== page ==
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the Hearts of Men to =Compassion= and =Tenderness=, this greatest of Evils is found to have the contrary Effect. Whether Men of wicked Minds, through Hopes of Impunity, at these Times of Disorder and Confusion, give their evil Disposition full Scope, which ordinarily is restrained by the Fear of Punishment; or whether it be, that a constant View of Calamities and Distress does so pervert the Minds of Men, as to blot out all Sentiments of Humanity; or whatever else be the Cause: certain it is,

The protection of a water frontier--Pile villages of ancienttimes--Modern pile dwellings--Their geographicdistribution--River-dwellers in old and popular lands--Man'sencroachment upon the sea by reclamation of land--The struggle with thewater--Mound villages in river flood-plains--Social and political gainby control of the water--A factor in early civilization of aridlands--The economy of the water--Fisheries--Factors in maritimeexpansion--Fisheries as nurseries of

rate from behind into the branchial cavity. Now these crabs, which have become more or less estranged from the water, belong to the most different families--the Raninidae (Ranina), Eriphinae (Eriphia gonagra), Grapsoidae (Aratus, Sesarma, etc.), Ocypodidae (Gelasimus, Ocypoda), etc., and the separation of these families must doubtless be referred to a much earlier period than the habit of leaving the water displayed by some of their members. The arrangements connected with aerial respiration,

wenot see that this woman's nerves were crying out for help; that, asher wisest friends, they were appealing for right ways of living; thatthey were pleading for development of the body that had been onlyhalf-trained; that they were beseeching a replacing of morbidness offeeling by those lost joyous happiness-days? Were they not fairlycursing the wrong which had robbed her of the hope and rights of herwomanhood?A new life came when she was twenty-eight, with the saving helper whoheard the cry

light, from the Record and State PaperOffice, and historical societies, will throw much light on thesubject]; and an abundant harvest offers in examining them, bywhich to make an amusing book, illustrative of our provincialwords and ancient manners. I think we cannot avoid arriving at theconclusion, that the Anglo-Saxon dialect, of which I conceive theWestern dialect to be a striking portion, has been graduallygiving way to our polished idiom; and is considered a barbarism,and yet many of the

I do not know, but it must be bad indeed if it inculcates more falsities than are at present foisted upon the young in the name of the Church.I make these remarks simply in the interests of fair play. Far be it from me to suggest that it is desirable that the inculcation of the doctrine of evolution should be made a prominent feature of general education. I agree with Professor Virchow so far, but for very different reasons. It is not that I think the evidence of that doctrine insufficient, but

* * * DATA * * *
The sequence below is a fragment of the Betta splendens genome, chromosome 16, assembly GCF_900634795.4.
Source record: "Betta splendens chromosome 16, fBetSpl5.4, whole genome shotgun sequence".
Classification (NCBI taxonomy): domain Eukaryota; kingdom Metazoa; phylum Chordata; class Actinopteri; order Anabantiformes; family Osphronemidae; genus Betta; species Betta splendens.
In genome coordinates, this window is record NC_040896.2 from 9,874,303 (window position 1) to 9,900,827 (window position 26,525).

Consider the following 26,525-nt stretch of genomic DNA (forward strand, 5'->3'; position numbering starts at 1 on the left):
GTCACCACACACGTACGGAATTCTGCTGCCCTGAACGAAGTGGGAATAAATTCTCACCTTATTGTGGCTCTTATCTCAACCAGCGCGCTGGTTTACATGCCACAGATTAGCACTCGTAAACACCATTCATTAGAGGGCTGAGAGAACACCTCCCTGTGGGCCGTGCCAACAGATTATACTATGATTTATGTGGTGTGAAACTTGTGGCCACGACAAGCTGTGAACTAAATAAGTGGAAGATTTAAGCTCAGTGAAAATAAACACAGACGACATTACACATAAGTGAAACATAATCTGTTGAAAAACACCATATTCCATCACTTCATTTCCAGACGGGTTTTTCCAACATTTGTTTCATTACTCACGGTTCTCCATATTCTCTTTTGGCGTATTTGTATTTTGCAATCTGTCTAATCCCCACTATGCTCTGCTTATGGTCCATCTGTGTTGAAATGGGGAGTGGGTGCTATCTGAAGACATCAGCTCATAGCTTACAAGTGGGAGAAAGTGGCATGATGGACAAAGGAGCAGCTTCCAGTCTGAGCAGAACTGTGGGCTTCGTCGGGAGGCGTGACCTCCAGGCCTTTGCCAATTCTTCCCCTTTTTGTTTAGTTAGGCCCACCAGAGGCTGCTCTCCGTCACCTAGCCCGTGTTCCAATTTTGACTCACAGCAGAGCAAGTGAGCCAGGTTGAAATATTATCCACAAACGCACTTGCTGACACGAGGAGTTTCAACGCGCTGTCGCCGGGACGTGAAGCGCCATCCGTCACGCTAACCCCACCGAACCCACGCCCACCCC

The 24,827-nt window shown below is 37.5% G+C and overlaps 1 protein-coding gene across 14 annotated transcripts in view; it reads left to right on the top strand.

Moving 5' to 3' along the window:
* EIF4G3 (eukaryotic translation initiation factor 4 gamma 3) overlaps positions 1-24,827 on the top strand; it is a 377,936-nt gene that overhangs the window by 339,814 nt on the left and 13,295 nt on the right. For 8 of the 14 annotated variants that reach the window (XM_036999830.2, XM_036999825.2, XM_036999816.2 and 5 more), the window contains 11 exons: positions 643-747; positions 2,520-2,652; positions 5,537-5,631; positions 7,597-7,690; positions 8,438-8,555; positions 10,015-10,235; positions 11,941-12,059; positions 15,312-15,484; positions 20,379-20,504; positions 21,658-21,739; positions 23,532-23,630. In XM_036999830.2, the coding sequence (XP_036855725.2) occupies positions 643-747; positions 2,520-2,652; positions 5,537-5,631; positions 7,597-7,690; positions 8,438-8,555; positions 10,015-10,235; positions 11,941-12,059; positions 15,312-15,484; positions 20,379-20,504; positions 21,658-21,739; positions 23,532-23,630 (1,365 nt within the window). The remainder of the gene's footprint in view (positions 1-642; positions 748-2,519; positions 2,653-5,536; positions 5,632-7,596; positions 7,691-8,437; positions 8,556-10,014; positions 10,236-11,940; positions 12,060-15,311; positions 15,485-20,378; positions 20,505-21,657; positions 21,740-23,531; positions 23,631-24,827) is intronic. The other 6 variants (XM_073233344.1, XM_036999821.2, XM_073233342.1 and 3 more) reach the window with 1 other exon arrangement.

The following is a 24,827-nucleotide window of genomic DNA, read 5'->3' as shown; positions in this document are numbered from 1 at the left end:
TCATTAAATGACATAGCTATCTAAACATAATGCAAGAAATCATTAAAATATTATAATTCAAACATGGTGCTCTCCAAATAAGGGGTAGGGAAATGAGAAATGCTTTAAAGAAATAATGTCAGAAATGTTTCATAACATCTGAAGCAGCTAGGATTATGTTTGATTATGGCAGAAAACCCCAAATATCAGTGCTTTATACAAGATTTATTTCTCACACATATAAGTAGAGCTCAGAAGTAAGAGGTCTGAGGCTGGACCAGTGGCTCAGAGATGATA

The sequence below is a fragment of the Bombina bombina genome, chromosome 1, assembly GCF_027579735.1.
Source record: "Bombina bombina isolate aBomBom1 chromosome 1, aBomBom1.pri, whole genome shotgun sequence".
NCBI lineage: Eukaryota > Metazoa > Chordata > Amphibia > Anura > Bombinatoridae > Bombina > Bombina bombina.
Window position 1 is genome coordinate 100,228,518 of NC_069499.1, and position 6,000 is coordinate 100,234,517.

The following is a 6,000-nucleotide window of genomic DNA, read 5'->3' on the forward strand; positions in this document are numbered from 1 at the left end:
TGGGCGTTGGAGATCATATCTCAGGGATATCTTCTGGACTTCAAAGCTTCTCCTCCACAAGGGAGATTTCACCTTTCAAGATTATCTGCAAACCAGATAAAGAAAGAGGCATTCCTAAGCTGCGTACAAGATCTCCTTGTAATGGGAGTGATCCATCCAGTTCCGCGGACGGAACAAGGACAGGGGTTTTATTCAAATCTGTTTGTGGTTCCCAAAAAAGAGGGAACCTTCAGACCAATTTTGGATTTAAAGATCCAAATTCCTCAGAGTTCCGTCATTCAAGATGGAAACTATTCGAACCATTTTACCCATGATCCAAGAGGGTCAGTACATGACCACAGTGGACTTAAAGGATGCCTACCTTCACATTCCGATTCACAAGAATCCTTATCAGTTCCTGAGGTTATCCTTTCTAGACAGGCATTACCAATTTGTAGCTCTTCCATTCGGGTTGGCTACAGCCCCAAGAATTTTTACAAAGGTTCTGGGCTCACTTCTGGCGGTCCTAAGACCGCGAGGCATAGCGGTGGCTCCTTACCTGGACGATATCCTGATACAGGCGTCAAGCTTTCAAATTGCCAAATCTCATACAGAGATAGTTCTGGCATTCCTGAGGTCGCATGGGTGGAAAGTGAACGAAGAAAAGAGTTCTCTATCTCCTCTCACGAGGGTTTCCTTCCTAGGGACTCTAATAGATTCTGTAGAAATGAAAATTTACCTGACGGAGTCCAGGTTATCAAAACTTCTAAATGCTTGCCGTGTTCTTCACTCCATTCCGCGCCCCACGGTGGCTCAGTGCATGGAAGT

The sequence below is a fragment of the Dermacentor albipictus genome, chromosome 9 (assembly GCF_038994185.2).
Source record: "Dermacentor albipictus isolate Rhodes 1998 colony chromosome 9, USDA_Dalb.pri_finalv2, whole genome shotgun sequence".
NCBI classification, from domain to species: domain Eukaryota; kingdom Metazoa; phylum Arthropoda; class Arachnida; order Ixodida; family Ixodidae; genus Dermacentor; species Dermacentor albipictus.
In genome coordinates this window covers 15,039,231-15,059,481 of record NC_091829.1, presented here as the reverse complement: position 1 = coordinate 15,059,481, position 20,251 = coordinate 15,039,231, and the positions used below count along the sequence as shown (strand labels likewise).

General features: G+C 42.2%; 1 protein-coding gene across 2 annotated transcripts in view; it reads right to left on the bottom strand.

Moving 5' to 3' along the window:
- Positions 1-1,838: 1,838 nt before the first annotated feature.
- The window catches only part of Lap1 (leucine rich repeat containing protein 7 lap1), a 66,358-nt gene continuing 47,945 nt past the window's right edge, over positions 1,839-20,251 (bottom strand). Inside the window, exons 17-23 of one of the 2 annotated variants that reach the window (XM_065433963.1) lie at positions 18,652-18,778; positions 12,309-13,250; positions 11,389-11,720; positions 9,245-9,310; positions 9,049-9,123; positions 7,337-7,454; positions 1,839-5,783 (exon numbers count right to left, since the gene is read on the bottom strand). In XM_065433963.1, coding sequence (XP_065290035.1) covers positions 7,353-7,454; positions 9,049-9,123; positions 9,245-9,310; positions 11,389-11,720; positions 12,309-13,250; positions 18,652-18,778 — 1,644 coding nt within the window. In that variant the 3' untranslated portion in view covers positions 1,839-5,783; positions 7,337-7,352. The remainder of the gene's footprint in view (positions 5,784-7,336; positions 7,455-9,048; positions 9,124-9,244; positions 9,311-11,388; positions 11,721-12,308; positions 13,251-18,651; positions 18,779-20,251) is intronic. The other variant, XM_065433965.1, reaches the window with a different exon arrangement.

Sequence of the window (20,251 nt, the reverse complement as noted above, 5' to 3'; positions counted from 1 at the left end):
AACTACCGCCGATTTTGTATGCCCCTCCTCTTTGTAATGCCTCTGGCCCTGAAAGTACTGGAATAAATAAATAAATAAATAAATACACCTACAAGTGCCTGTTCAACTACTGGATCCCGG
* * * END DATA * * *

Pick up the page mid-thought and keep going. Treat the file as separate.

to the light, which are so general throughout the vegetable kingdom, and occasionally from the light, or transversely with respect to it, are all modified* See Mr. Vines' excellent discussion ('Arbeiten des Bot. Instituts in Wรผrzburg,' B. II. pp. 142, 143, 1878) on this intricate subject. Hofmeister's observations ('Jahreschrifte des Vereins fรผr Vaterl. Naturkunde in Wรผrtemberg,' 1874, p. 211) on the curious movements of Spirogyra, a plant consisting of a single row of cells, are valuable in

t I did not expect to be called upon to speak so soon. Still the bare suggestion that this is the fit and proper time for speech sent me immediately to my task: from it I have returned with such results as I could gather, and also with the wish that those results were more worthy than they are of the greatness of my theme.It is not my intention to lay before you a life of Faraday in the ordinary acceptation of the term. The duty I have to perform is to give you some notion of what he has done

in a Norse Saga as where they are; and if the varnish-brush of later respectability has passed over these memoirs ofthe mighty men of a wild age, here and there, it has notsucceeded in effacing, or even in seriously obscuring, theessential characteristics of the theology traditionally ascribedto their epoch.There is nothing that I have met with in the results of Biblicalcriticism inconsistent with the conviction that these books giveus a fairly trustworthy account of Israelitic life and

f making a wrong deduction from the phenomenonof the calcination of the metals, because of a very importantfactor, the action of the air, which was generally overlooked.And he urged his colleagues of the laboratories to give greaterheed to certain other phenomena that might pass unnoticed in theordinary calcinating process. In his work, The Sceptical Chemist,he showed the reasons for doubting the threefold constitution ofmatter; and in his General History of the Air advanced some noveland